Galen, Constitution of the Art of Medicine 253K

“If you separate snow into the smallest pieces, you still have snow. But if you heat it, you put an end to the snow.”

τὴν γοῦν χιόνα διαιρῶν μὲν εἰς ἐλάχιστα μόρια φυλάξεις χιόνα, θερμήνας δὲ παύσεις χιόνα

Cross eyed Stereo image of snow crystals. https://commons.wikimedia.org/wiki/File:Stereo_snow_crystals.jpg

It Was Winter, It Was Snowing

Thucydides 4.103

“It was winter and it was snowing”

χειμὼν δὲ ἦν καὶ ὑπένειφεν…

Homer, Il. 3.222-3

“Yet, then a great voice came from his chest And [Odysseus’] words were like snowy storms”

ἀλλ’ ὅτε δὴ ὄπα τε μεγάλην ἐκ στήθεος εἵη καὶ ἔπεα νιφάδεσσιν ἐοικότα χειμερίῃσιν,

Hermippus 37 (Athenaeus 650e)

“Have you ever seen a pomegranate seed in drifts of snow?”

ἤδη τεθέασαι κόκκον ἐν χιόνι ῥόας;

Pindar, Pythian 1. 20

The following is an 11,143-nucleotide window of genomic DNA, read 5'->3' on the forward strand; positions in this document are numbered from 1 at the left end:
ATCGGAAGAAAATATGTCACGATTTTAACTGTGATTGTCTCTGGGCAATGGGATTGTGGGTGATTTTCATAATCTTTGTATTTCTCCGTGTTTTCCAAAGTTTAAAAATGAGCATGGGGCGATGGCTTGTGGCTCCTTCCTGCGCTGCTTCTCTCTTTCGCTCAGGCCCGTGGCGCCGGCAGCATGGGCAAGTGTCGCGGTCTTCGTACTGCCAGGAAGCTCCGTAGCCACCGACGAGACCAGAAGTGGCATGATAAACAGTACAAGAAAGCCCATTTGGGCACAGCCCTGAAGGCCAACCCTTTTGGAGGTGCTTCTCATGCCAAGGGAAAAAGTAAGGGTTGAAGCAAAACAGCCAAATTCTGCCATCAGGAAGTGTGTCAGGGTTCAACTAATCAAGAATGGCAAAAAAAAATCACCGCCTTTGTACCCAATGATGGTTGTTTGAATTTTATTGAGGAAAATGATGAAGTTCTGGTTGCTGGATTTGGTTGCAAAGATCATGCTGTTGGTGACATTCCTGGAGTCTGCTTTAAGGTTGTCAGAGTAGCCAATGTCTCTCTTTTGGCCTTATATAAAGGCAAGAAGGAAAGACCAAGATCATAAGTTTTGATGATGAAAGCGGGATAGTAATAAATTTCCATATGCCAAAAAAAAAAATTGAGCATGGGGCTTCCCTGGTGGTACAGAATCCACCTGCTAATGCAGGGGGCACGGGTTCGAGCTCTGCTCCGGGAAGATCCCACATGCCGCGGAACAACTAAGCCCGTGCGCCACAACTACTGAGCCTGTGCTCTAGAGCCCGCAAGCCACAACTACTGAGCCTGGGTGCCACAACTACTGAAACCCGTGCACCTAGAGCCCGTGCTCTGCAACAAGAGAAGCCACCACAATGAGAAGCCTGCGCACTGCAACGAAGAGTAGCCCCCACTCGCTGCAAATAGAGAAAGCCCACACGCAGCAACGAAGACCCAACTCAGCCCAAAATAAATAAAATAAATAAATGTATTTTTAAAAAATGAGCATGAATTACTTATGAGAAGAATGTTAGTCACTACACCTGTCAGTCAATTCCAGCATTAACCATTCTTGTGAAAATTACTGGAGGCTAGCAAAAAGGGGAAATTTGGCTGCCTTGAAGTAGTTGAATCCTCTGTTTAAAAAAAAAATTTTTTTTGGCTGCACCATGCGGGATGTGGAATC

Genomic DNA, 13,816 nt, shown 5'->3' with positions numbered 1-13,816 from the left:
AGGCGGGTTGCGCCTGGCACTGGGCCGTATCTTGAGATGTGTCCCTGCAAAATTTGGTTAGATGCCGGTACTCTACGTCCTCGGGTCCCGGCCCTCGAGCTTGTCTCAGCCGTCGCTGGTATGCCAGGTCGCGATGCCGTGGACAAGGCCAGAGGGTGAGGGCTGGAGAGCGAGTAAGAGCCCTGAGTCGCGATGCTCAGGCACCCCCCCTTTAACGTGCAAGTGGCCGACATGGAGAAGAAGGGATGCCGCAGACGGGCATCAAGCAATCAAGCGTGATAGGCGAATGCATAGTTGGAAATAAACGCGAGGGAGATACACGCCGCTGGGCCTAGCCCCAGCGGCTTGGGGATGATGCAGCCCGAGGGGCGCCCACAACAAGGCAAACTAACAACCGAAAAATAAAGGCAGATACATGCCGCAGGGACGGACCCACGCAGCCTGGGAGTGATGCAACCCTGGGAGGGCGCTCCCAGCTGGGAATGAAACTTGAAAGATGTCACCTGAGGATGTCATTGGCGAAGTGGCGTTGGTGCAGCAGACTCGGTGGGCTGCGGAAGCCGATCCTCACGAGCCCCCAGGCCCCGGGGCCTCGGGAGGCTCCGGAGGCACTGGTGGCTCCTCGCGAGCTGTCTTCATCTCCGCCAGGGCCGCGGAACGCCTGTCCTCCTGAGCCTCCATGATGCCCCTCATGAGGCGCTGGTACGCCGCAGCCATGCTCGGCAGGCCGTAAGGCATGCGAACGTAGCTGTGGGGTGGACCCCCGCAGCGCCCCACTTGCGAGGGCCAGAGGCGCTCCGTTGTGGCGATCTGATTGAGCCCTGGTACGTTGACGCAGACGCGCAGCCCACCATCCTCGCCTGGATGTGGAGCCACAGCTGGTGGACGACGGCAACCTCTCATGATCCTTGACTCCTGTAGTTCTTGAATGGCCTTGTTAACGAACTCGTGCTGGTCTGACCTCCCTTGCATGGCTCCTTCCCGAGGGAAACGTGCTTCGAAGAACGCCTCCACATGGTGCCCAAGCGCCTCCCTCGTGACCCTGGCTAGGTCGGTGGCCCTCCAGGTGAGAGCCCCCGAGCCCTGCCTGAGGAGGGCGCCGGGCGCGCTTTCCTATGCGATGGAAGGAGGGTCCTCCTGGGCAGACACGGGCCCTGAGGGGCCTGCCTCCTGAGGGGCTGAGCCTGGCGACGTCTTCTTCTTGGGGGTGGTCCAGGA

“Snowy Aetna, perennial nurse of bitter snow”

νιφόεσσ᾿ Αἴτνα, πάνετες χιόνος ὀξείας τιθήνα

Plutarch, Moralia 340e

“Nations covered in depths of snow”

καὶ βάθεσι χιόνων κατακεχωσμένα ἔθνη

Herodotus, Histories 4.31

“Above this land, snow always falls…

τὰ κατύπερθε ταύτης τῆς χώρης αἰεὶ νίφεται

Diodorus Siculus, 14.28

“Because of the mass of snow that was constantly falling, all their weapons were covered and their bodies froze in the chill in the air. Thanks to the extremity of their troubles, they were sleepless through the whole night”

διὰ γὰρ τὸ πλῆθος τῆς κατὰ τὸ συνεχὲς ἐκχεομένης χιόνος τά τε ὅπλα πάντα συνεκαλύφθη καὶ τὰ σώματα διὰ τὸν ἀπὸ τῆς αἰθρίας πάγον περιεψύχετο. διὰ δὲ τὴν ὑπερβολὴν τῶν κακῶν ὅλην τὴν νύκτα διηγρύπνουν·

Ammianus Marcellinus, History V. V. Gratianus 27.9

“He will tolerate sun and snow, frost and thirst, and long watches.”

solem nivesque et pruinas et sitim perferet et vigilias

Basil, Letter 48

“We have been snowed in by such a volume of snow that we have been buried in our own homes and taking shelter in our holes for two months already”

καὶ γὰρ τοσούτῳ πλήθει χιόνων κατενίφημεν, ὡς αὐτοῖς οἴκοις καταχωσθέντας δύο μῆνας ἤδη ταῖς καταδύσεσιν ἐμφωλεύειν.

Livy, 10.46

“The snow now covered everything and it was no longer possible to stay outside…”

Nives iam omnia oppleverant nec durari extra tecta poterat

Plautus, Stichus 648

“The day is melting like snow…”

quasi nix tabescit dies.

Seneca, De Beneficiis 4